Question: Integrating gene expression (RNA-Seq), mutations and patient survival data
0
gravatar for praveen.cbt
12 months ago by
praveen.cbt0 wrote:

Hello all,

My objective is to analyze RNA sequencing data for leukemia patients in TCGA database that I want to combine to available clinical ( overall survival or disease free survival data) and mutations data. Number of these leukemia patients have DNMT3A mutations. We want to evaluate whether DNMT3A mutations or lack of it affects the survival outcome. Our preliminary experimental data indicate that gene X interacts with DNMT3A to regulate its function. To test if we divide patients further in group1(DNMT3A mutated + Gene X High expression) vs group2(DNMT3A mutated + Gene X Low expression) and similarly group3( DNMT3A WT + Gene X High) vs group4(DNMT3A WT + Gene X Low) will it impact patient's overall survival or DFS.

I have come across few workflows that integrate gene expression and patients clinical data but I'm unsure how one would do such analysis if another variable (mutations) is introduced. Please help me if you know how it can be done.

Thanks PK

rna-seq R • 380 views
ADD COMMENTlink modified 12 months ago by Kevin Blighe63k • written 12 months ago by praveen.cbt0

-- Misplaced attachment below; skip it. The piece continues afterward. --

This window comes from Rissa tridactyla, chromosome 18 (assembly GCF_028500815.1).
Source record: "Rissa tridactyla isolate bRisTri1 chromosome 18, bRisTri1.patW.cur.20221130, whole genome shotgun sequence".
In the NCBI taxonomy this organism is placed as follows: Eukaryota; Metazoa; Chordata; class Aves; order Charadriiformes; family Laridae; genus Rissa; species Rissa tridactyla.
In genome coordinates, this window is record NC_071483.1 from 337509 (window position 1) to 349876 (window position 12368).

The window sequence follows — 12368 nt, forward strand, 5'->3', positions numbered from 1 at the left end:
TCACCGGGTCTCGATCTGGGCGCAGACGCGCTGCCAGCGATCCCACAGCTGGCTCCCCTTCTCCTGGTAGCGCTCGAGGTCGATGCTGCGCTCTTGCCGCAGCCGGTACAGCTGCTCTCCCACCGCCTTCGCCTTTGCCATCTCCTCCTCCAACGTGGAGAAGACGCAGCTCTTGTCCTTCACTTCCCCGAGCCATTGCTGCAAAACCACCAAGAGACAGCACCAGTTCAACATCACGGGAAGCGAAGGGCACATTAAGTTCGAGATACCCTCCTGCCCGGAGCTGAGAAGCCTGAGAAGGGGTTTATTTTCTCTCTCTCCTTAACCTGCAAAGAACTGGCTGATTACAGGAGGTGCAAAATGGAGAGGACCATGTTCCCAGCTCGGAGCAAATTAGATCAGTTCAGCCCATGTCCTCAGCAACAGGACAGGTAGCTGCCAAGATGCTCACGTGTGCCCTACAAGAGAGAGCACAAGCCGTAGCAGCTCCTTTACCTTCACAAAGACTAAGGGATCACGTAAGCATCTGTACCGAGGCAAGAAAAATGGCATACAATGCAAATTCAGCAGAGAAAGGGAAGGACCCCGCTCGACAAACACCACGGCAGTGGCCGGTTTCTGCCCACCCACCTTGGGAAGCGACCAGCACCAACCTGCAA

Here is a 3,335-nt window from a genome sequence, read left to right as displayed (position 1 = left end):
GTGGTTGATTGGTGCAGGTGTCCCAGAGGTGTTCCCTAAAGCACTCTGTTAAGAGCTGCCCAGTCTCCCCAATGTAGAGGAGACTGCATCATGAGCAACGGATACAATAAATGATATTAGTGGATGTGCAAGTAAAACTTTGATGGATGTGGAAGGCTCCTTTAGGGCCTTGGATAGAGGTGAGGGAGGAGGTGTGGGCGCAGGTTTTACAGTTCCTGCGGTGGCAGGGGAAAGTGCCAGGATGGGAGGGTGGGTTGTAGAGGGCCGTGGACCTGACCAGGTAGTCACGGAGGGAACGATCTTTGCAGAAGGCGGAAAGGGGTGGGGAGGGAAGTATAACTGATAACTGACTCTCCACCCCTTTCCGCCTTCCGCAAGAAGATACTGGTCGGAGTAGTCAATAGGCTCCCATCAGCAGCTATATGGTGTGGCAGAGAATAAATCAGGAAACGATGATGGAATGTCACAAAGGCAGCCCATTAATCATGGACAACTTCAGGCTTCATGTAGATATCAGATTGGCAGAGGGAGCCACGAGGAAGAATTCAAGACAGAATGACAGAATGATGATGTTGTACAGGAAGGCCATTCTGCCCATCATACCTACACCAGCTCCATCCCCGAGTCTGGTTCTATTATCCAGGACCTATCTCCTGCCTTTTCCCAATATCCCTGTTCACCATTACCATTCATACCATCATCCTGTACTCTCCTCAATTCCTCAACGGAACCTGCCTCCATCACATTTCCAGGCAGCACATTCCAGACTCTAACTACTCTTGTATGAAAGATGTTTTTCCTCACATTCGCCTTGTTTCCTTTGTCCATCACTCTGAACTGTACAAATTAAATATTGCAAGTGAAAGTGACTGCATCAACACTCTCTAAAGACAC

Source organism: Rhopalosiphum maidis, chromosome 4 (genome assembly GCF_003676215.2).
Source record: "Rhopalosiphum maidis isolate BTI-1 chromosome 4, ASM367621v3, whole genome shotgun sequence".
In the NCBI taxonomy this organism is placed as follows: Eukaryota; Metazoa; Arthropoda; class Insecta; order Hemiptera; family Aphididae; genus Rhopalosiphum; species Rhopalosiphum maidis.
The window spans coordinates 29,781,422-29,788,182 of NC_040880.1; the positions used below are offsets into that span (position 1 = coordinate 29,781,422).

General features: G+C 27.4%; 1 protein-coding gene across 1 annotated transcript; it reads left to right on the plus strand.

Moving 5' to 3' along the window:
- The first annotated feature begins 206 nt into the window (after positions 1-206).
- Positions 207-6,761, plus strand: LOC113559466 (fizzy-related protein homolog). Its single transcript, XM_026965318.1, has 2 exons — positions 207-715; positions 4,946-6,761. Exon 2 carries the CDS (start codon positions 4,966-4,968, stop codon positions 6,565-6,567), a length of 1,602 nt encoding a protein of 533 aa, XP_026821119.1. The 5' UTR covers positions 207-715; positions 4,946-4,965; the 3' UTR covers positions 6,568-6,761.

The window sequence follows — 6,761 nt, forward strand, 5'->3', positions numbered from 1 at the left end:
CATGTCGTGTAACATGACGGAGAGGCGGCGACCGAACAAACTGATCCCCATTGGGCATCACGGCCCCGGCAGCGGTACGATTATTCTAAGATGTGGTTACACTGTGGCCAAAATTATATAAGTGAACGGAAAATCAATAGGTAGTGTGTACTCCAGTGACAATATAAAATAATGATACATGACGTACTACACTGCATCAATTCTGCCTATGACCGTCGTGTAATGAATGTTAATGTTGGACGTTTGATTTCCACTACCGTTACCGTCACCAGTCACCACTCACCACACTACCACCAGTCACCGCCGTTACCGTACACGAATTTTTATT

I'm assuming you've seen this paper that just came out this week (and are doing a follow-up on DNMT3A?). Have you considered exploring what they did? It's similar to what you want to do.

ADD REPLYlink modified 12 months ago • written 12 months ago by Brice Sarver3.5k
0
gravatar for Kevin Blighe
12 months ago by
Kevin Blighe63k
Kevin Blighe63k wrote:

There is no standard approach for this - that is why you have not come across workflows. At the risk of coming across as condescending, the best approach is to simply use your brain and devise an analysis plan. Think about what are your hypotheses that you want to prove / disprove. As a very simple example, it would be interesting to know how, for example, tumour mutation burden correlated with expression of known oncogenes, and how this relates to survival. Generally, segregate your cohort into different groups based on mutation and expression profiles, and then check the survival outcome of each group.

  • high mutation load + low TP53 = ? survival
  • high mutation load + high TP53 = ? survival

Integrative analysis pipelines are mostly a joke without any good planning involved.

Kevin

ADD COMMENTlink written 12 months ago by Kevin Blighe63k
Please log in to add an answer.

Help
Access

Use of this site constitutes acceptance of our User Agreement and Privacy Policy.
Powered by Biostar version 2.3.0
Traffic: 1569 users visited in the last hour